We have some ghoulishly good stories for you today on the Apple World Today News Update (and a few pictures of Mac Performas, which were some of the ugliest Macs ever!):
- We tell you about the design decision that resulted in the new MacBook Pros having a maximum of 16GB of RAM and leaving half of the Thunderbolt 3 ports on the 13-inch model with limited bandwidth
- There's something else missing from the new MacBook Pro that has been in every Mac since the first one back in 1984...
- Twitter's testing a new feature in the iOS app that might make it easier to read linked webpages
The text version of the podcast can be viewed below. To listen to the podcast here, click the play button on the player below.
Hi, this is Steve Sande for Apple World Today, and this is the AWT News Update for Halloween, October 31, 2016.
OK, back to normal sound. Last week, there was some confusion about the choices Apple made on the new MacBook Pros, particularly in terms of the limited 16GB of RAM. It turns out that Intel’s new Kaby Lake architecture processors weren’t available in quantity in time for 2016 MacBook Pro production, and that makes a big difference. For example, the quad-core CPUs that are used now, which use Intel’s Skylake architecture, can only support LPDDR3 RAM — limited to 16GB for low power consumption. It may take another year for the Kaby Lake quad-core processors to arrive in Apple’s MacBook Pro, which will bring with it LPDDR4 and the ability to support more RAM. The choice of processors is also to blame for why the 13-inch quad-Thunderbolt models have reduced bandwidth on the right-hand side ports. The quad-core processors in the 15-inch MacBook Pro models have 16 PCI-e lanes, providing a way to support full Thunderbolt bandwidth on all ports. The 13-inch models only have 12 PCI-e lanes, resulting in the reduced bandwidth on half of the ports. This still doesn’t explain why Apple ignored the desktop line, which doesn’t have the low power requirements of the laptops and some of which are still running processors that are three to four years old. The latest iMacs currently run fairly recent Skylake architecture processors, while the rusty old Mac Pro uses the relatively ancient Ivy Bridge-EP architecture first introduced in 2013.
One longtime Mac feature that’s been around since the first Mac in 1984 is the startup chime, and it’s missing from the new MacBook Pros as well. It turns out that there’s a reason for that, too. The new MacBook Pros don’t power on the same way as their ancestors in that they can be powered on three different ways. First, one can open the lid of the Mac that has been shut down — even without being connected to power — and it will boot up. Second, connecting a MacBook Pro to a power adapter while its lid is open and it is has been powered down will boot it. And third, connecting a shut-down MacBook Pro to a power adapter while its lid is closed and it’s connected to an external display will start it up. So let’s say that you have powered down your MacBook Pro and you’re in a meeting; you pop the lid and the chime rings out. Not too cool. Likewise, if someone wasn’t familiar with how the MacBook Pro can be powered on, they might plug in the power adapter and hear the chime. So another feature — one that is embedded in the soul of the Mac — bites the dust.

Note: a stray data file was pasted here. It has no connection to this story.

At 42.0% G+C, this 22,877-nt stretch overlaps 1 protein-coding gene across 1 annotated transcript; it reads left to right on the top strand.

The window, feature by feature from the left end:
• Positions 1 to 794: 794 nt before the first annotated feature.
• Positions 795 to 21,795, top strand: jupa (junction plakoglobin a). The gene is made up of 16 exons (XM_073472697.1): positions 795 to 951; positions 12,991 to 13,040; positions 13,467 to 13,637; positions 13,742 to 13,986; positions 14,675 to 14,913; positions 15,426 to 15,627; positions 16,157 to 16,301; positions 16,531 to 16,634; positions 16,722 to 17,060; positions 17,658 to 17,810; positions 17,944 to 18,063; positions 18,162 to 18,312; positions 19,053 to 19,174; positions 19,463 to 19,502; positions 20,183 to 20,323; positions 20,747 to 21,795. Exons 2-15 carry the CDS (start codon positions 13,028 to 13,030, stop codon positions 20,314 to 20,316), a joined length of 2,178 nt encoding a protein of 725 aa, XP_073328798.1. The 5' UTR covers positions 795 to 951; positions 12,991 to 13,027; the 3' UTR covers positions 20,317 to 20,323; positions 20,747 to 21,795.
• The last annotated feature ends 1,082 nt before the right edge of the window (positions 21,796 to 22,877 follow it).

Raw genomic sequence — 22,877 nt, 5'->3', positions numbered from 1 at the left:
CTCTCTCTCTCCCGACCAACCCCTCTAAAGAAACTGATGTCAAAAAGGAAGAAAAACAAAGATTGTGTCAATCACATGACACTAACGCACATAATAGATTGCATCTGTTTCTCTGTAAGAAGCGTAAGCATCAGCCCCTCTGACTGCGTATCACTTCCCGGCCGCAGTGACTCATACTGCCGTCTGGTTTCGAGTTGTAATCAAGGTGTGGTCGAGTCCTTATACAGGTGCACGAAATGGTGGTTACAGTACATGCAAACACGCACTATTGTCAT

Twitter appears to be testing a new feature in the iOS app for use when loading links to outside webpages. Rather than just opening or attempting to open a page in Safari, the test is opening the links in Safari’s Reader mode. Reader is used to strip out most of the images and buttons on a web page, and should leave users with something much easier to read. However, the test is breaking some web pages that don’t have a lot of text-intensive content at the core.
That’s all for today; We’ll be back tomorrow afternoon with another edition of the AWT News Update.